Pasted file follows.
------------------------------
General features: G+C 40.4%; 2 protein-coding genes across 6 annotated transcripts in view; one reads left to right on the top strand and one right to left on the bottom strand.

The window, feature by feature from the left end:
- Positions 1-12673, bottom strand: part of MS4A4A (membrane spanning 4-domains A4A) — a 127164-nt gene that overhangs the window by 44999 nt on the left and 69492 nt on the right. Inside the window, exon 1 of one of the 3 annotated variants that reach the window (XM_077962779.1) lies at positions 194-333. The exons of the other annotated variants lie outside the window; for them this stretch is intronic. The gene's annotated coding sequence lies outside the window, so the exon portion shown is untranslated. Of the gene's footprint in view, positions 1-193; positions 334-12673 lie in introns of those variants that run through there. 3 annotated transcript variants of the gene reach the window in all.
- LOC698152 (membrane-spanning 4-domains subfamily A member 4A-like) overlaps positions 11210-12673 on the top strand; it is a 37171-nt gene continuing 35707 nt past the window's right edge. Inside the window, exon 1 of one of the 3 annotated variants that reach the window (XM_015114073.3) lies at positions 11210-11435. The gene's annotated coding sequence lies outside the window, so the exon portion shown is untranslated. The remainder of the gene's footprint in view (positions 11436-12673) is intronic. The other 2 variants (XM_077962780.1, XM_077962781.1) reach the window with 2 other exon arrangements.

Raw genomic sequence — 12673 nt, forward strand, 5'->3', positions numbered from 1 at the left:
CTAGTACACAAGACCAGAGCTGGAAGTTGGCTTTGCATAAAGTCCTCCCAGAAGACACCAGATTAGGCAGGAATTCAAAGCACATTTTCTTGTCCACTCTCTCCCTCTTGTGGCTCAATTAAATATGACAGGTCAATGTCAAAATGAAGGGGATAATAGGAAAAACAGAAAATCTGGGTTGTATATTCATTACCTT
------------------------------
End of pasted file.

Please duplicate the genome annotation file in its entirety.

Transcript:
General features: G+C 40.4%; 2 protein-coding genes across 6 annotated transcripts in view; one reads left to right on the top strand and one right to left on the bottom strand.

The window, feature by feature from the left end:
- Positions 1-12673, bottom strand: part of MS4A4A (membrane spanning 4-domains A4A) — a 127164-nt gene that overhangs the window by 44999 nt on the left and 69492 nt on the right. Inside the window, exon 1 of one of the 3 annotated variants that reach the window (XM_077962779.1) lies at positions 194-333. The exons of the other annotated variants lie outside the window; for them this stretch is intronic. The gene's annotated coding sequence lies outside the window, so the exon portion shown is untranslated. Of the gene's footprint in view, positions 1-193; positions 334-12673 lie in introns of those variants that run through there. 3 annotated transcript variants of the gene reach the window in all.
- LOC698152 (membrane-spanning 4-domains subfamily A member 4A-like) overlaps positions 11210-12673 on the top strand; it is a 37171-nt gene continuing 35707 nt past the window's right edge. Inside the window, exon 1 of one of the 3 annotated variants that reach the window (XM_015114073.3) lies at positions 11210-11435. The gene's annotated coding sequence lies outside the window, so the exon portion shown is untranslated. The remainder of the gene's footprint in view (positions 11436-12673) is intronic. The other 2 variants (XM_077962780.1, XM_077962781.1) reach the window with 2 other exon arrangements.

Raw genomic sequence — 12673 nt, forward strand, 5'->3', positions numbered from 1 at the left:
CTAGTACACAAGACCAGAGCTGGAAGTTGGCTTTGCATAAAGTCCTCCCAGAAGACACCAGATTAGGCAGGAATTCAAAGCACATTTTCTTGTCCACTCTCTCCCTCTTGTGGCTCAATTAAATATGACAGGTCAATGTCAAAATGAAGGGGATAATAGGAAAAACAGAAAATCTGGGTTGTATATTCATTACCTT